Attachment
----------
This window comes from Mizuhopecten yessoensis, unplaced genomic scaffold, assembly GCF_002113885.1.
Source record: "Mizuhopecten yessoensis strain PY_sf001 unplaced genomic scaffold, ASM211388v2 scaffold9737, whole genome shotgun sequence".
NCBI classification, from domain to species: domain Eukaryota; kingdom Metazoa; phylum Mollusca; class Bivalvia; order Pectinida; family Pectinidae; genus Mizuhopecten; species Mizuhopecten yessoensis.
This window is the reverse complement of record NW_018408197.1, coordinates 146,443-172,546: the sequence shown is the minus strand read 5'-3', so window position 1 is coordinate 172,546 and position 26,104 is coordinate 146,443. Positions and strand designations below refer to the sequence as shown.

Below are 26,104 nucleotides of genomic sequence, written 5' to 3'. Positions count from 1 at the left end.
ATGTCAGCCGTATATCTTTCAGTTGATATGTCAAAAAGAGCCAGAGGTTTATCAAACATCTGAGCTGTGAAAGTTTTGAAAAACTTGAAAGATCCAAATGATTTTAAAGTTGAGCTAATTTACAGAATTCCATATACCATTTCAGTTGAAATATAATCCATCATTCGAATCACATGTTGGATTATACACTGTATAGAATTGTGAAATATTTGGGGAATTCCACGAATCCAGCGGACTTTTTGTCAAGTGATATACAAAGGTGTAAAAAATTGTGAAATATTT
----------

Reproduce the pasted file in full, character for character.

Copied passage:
This window comes from Mizuhopecten yessoensis, unplaced genomic scaffold, assembly GCF_002113885.1.
Source record: "Mizuhopecten yessoensis strain PY_sf001 unplaced genomic scaffold, ASM211388v2 scaffold9737, whole genome shotgun sequence".
NCBI classification, from domain to species: domain Eukaryota; kingdom Metazoa; phylum Mollusca; class Bivalvia; order Pectinida; family Pectinidae; genus Mizuhopecten; species Mizuhopecten yessoensis.
This window is the reverse complement of record NW_018408197.1, coordinates 146,443-172,546: the sequence shown is the minus strand read 5'-3', so window position 1 is coordinate 172,546 and position 26,104 is coordinate 146,443. Positions and strand designations below refer to the sequence as shown.

Below are 26,104 nucleotides of genomic sequence, written 5' to 3'. Positions count from 1 at the left end.
ATGTCAGCCGTATATCTTTCAGTTGATATGTCAAAAAGAGCCAGAGGTTTATCAAACATCTGAGCTGTGAAAGTTTTGAAAAACTTGAAAGATCCAAATGATTTTAAAGTTGAGCTAATTTACAGAATTCCATATACCATTTCAGTTGAAATATAATCCATCATTCGAATCACATGTTGGATTATACACTGTATAGAATTGTGAAATATTTGGGGAATTCCACGAATCCAGCGGACTTTTTGTCAAGTGATATACAAAGGTGTAAAAAATTGTGAAATATTT